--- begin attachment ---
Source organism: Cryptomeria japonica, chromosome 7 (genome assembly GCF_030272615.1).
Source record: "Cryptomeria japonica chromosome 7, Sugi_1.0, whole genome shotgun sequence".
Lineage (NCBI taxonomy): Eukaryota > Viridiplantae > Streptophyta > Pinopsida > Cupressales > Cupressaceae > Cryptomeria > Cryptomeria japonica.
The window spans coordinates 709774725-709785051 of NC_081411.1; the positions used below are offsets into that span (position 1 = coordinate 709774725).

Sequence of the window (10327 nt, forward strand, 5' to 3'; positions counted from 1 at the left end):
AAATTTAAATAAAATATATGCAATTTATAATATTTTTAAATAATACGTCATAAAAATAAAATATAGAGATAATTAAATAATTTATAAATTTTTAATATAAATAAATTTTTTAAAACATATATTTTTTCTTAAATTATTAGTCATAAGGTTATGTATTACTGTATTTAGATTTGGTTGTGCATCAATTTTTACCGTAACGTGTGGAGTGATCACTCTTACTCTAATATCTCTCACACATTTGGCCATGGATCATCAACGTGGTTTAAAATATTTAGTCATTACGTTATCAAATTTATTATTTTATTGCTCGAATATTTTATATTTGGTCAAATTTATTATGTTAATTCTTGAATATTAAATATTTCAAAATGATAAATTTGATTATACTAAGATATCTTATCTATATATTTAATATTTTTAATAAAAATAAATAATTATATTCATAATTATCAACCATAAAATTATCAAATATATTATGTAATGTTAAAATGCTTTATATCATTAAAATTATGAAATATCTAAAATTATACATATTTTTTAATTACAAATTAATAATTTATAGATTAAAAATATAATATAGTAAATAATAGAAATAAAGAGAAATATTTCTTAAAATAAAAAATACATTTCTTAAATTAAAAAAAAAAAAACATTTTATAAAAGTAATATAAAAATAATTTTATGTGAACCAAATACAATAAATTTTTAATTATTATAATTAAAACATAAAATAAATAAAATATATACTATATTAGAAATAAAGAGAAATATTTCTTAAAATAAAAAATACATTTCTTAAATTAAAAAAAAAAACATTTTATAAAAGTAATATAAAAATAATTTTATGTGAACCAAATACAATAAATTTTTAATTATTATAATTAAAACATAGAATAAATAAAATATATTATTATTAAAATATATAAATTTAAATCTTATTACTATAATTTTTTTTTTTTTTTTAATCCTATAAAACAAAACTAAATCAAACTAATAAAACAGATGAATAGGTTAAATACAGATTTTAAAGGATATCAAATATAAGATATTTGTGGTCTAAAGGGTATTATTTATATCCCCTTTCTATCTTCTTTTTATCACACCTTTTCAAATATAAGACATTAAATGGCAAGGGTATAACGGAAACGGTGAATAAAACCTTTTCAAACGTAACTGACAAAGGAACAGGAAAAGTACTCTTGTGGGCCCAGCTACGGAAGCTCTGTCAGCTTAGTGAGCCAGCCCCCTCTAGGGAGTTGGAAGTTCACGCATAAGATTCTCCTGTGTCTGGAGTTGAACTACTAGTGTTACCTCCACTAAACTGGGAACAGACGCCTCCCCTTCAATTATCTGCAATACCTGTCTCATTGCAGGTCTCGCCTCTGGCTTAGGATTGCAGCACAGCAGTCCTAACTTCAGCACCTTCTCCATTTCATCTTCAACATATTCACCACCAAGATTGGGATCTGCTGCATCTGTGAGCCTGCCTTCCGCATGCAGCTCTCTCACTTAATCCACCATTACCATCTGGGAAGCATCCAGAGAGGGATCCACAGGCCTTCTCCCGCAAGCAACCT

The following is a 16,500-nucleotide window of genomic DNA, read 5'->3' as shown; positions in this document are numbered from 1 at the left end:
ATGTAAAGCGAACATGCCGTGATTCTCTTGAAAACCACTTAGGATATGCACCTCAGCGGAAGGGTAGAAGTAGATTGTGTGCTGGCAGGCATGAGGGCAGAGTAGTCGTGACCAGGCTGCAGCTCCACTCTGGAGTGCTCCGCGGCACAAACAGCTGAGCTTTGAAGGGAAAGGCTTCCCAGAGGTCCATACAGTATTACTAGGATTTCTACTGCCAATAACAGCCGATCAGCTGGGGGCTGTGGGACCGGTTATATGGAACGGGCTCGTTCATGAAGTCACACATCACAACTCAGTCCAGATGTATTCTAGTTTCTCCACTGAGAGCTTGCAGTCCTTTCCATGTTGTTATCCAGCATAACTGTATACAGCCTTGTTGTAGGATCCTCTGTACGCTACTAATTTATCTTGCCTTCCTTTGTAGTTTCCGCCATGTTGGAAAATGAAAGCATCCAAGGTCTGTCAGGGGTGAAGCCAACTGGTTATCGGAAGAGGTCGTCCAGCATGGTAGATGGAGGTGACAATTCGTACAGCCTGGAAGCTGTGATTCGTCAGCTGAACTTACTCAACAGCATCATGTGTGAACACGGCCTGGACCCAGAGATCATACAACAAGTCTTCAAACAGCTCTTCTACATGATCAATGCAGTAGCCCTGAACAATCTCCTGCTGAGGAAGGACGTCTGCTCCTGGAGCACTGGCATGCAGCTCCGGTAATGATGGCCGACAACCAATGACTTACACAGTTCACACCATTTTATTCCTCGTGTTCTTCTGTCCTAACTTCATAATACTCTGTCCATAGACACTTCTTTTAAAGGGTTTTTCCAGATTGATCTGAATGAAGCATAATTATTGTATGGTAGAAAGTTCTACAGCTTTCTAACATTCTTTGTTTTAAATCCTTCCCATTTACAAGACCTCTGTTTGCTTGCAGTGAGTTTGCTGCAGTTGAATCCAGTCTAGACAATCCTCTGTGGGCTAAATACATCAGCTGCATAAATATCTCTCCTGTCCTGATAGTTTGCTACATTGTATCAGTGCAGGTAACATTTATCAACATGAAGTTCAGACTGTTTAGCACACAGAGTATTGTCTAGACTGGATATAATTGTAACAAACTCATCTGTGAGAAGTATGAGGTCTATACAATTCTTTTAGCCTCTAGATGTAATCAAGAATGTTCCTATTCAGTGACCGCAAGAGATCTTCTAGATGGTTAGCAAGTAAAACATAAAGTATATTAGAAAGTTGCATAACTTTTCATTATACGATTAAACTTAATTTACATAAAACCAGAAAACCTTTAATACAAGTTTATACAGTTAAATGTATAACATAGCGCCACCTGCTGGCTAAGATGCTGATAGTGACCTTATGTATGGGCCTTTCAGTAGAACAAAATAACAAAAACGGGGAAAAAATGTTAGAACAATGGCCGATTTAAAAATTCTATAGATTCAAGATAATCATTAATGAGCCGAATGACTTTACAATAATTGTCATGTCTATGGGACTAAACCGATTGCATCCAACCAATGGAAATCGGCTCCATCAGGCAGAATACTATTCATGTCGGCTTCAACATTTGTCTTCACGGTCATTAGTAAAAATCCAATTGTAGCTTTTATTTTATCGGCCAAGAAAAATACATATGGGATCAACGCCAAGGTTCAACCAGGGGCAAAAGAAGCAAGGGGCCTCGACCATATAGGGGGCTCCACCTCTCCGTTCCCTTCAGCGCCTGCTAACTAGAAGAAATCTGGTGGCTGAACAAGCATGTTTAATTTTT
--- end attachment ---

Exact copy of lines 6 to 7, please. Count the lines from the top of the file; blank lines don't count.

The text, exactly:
AAATTTAAATAAAATATATGCAATTTATAATATTTTTAAATAATACGTCATAAAAATAAAATATAGAGATAATTAAATAATTTATAAATTTTTAATATAAATAAATTTTTTAAAACATATATTTTTTCTTAAATTATTAGTCATAAGGTTATGTATTACTGTATTTAGATTTGGTTGTGCATCAATTTTTACCGTAACGTGTGGAGTGATCACTCTTACTCTAATATCTCTCACACATTTGGCCATGGATCATCAACGTGGTTTAAAATATTTAGTCATTACGTTATCAAATTTATTATTTTATTGCTCGAATATTTTATATTTGGTCAAATTTATTATGTTAATTCTTGAATATTAAATATTTCAAAATGATAAATTTGATTATACTAAGATATCTTATCTATATATTTAATATTTTTAATAAAAATAAATAATTATATTCATAATTATCAACCATAAAATTATCAAATATATTATGTAATGTTAAAATGCTTTATATCATTAAAATTATGAAATATCTAAAATTATACATATTTTTTAATTACAAATTAATAATTTATAGATTAAAAATATAATATAGTAAATAATAGAAATAAAGAGAAATATTTCTTAAAATAAAAAATACATTTCTTAAATTAAAAAAAAAAAAACATTTTATAAAAGTAATATAAAAATAATTTTATGTGAACCAAATACAATAAATTTTTAATTATTATAATTAAAACATAAAATAAATAAAATATATACTATATTAGAAATAAAGAGAAATATTTCTTAAAATAAAAAATACATTTCTTAAATTAAAAAAAAAAACATTTTATAAAAGTAATATAAAAATAATTTTATGTGAACCAAATACAATAAATTTTTAATTATTATAATTAAAACATAGAATAAATAAAATATATTATTATTAAAATATATAAATTTAAATCTTATTACTATAATTTTTTTTTTTTTTTTAATCCTATAAAACAAAACTAAATCAAACTAATAAAACAGATGAATAGGTTAAATACAGATTTTAAAGGATATCAAATATAAGATATTTGTGGTCTAAAGGGTATTATTTATATCCCCTTTCTATCTTCTTTTTATCACACCTTTTCAAATATAAGACATTAAATGGCAAGGGTATAACGGAAACGGTGAATAAAACCTTTTCAAACGTAACTGACAAAGGAACAGGAAAAGTACTCTTGTGGGCCCAGCTACGGAAGCTCTGTCAGCTTAGTGAGCCAGCCCCCTCTAGGGAGTTGGAAGTTCACGCATAAGATTCTCCTGTGTCTGGAGTTGAACTACTAGTGTTACCTCCACTAAACTGGGAACAGACGCCTCCCCTTCAATTATCTGCAATACCTGTCTCATTGCAGGTCTCGCCTCTGGCTTAGGATTGCAGCACAGCAGTCCTAACTTCAGCACCTTCTCCATTTCATCTTCAACATATTCACCACCAAGATTGGGATCTGCTGCATCTGTGAGCCTGCCTTCCGCATGCAGCTCTCTCACTTAATCCACCATTACCATCTGGGAAGCATCCAGAGAGGGATCCACAGGCCTTCTCCCGCAAGCAACCT

The following is a 16,500-nucleotide window of genomic DNA, read 5'->3' as shown; positions in this document are numbered from 1 at the left end: